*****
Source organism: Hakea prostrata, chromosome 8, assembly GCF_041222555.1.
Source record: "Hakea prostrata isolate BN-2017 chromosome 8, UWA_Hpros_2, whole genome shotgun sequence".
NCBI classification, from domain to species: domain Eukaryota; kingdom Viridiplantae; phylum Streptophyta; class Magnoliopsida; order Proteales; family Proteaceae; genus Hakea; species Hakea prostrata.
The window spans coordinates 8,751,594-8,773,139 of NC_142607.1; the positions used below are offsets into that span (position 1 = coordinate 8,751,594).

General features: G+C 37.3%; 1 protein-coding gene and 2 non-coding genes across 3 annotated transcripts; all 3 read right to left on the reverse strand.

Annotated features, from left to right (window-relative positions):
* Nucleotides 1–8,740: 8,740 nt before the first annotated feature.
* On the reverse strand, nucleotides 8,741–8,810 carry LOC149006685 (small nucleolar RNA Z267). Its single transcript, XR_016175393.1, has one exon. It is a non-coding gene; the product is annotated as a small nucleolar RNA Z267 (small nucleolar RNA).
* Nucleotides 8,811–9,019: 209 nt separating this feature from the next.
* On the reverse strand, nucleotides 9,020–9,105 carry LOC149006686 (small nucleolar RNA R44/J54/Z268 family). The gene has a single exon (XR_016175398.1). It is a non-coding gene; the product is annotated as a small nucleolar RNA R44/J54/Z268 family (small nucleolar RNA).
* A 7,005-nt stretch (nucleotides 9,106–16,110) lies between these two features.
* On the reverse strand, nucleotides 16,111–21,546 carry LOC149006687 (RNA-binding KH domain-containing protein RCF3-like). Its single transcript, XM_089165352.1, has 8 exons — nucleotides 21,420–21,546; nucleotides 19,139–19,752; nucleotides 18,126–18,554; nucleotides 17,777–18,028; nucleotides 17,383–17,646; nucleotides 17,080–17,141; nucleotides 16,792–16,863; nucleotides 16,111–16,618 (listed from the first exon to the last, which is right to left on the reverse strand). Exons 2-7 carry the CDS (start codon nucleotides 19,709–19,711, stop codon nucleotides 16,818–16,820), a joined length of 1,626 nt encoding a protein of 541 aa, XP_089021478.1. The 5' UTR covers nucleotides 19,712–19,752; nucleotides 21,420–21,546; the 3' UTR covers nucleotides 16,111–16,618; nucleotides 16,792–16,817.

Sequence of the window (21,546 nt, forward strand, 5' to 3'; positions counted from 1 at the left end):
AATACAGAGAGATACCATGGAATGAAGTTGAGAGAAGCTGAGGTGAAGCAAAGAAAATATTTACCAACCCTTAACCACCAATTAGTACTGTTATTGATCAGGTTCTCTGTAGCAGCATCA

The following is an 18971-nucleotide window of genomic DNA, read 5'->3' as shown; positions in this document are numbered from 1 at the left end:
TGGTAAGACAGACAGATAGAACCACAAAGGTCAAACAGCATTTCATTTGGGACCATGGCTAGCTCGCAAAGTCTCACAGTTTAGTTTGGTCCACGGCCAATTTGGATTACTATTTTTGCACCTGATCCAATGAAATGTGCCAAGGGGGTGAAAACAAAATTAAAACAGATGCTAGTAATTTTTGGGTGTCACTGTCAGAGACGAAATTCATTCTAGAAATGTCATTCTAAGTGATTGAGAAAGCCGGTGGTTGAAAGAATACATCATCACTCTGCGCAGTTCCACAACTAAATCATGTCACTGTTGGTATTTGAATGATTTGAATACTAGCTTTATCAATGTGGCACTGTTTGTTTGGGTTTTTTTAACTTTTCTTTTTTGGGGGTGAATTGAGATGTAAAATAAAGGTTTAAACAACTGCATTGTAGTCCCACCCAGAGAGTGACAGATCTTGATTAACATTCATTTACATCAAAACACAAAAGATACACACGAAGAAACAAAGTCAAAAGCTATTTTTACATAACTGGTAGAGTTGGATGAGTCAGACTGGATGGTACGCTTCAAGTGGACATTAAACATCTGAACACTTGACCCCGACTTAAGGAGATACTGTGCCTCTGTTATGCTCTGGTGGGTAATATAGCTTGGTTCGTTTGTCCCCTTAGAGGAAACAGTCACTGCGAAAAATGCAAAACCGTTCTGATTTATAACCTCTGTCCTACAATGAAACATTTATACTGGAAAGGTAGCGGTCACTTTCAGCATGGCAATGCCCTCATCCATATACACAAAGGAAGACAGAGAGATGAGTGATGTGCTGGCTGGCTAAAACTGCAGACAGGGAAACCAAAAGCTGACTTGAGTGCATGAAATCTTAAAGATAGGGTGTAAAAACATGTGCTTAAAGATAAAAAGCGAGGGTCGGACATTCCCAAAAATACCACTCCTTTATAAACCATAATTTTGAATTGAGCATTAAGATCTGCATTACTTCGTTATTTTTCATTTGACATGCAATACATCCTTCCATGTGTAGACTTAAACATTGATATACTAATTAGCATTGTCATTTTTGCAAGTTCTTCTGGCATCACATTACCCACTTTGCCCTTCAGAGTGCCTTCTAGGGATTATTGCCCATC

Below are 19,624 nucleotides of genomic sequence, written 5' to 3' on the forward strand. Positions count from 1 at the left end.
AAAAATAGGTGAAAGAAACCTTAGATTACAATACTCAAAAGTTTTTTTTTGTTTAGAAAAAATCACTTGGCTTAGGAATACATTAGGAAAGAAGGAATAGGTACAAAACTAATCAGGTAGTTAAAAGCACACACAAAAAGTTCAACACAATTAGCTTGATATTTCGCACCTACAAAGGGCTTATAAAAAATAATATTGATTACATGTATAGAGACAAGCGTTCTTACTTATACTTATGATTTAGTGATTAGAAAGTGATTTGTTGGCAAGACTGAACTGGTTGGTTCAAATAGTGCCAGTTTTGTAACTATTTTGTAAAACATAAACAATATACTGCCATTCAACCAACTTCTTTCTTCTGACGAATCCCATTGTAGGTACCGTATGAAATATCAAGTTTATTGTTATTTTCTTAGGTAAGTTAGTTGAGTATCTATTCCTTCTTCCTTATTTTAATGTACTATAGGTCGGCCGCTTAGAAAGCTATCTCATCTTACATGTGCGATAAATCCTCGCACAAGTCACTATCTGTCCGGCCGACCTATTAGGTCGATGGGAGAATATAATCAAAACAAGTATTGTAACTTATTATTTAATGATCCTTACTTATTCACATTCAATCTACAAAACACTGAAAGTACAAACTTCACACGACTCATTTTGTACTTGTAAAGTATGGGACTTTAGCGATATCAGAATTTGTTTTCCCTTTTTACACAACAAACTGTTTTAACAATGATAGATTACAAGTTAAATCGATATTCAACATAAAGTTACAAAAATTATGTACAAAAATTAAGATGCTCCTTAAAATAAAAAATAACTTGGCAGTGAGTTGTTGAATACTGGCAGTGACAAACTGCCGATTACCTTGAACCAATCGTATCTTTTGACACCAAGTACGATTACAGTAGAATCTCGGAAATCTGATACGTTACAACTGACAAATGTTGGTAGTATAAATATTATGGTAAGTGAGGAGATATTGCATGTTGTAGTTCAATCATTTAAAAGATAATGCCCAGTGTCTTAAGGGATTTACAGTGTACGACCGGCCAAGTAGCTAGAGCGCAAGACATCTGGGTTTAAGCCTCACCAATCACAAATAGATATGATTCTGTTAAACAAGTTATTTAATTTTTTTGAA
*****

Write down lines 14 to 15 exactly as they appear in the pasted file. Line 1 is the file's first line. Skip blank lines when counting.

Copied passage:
AATACAGAGAGATACCATGGAATGAAGTTGAGAGAAGCTGAGGTGAAGCAAAGAAAATATTTACCAACCCTTAACCACCAATTAGTACTGTTATTGATCAGGTTCTCTGTAGCAGCATCA

The following is an 18971-nucleotide window of genomic DNA, read 5'->3' as shown; positions in this document are numbered from 1 at the left end: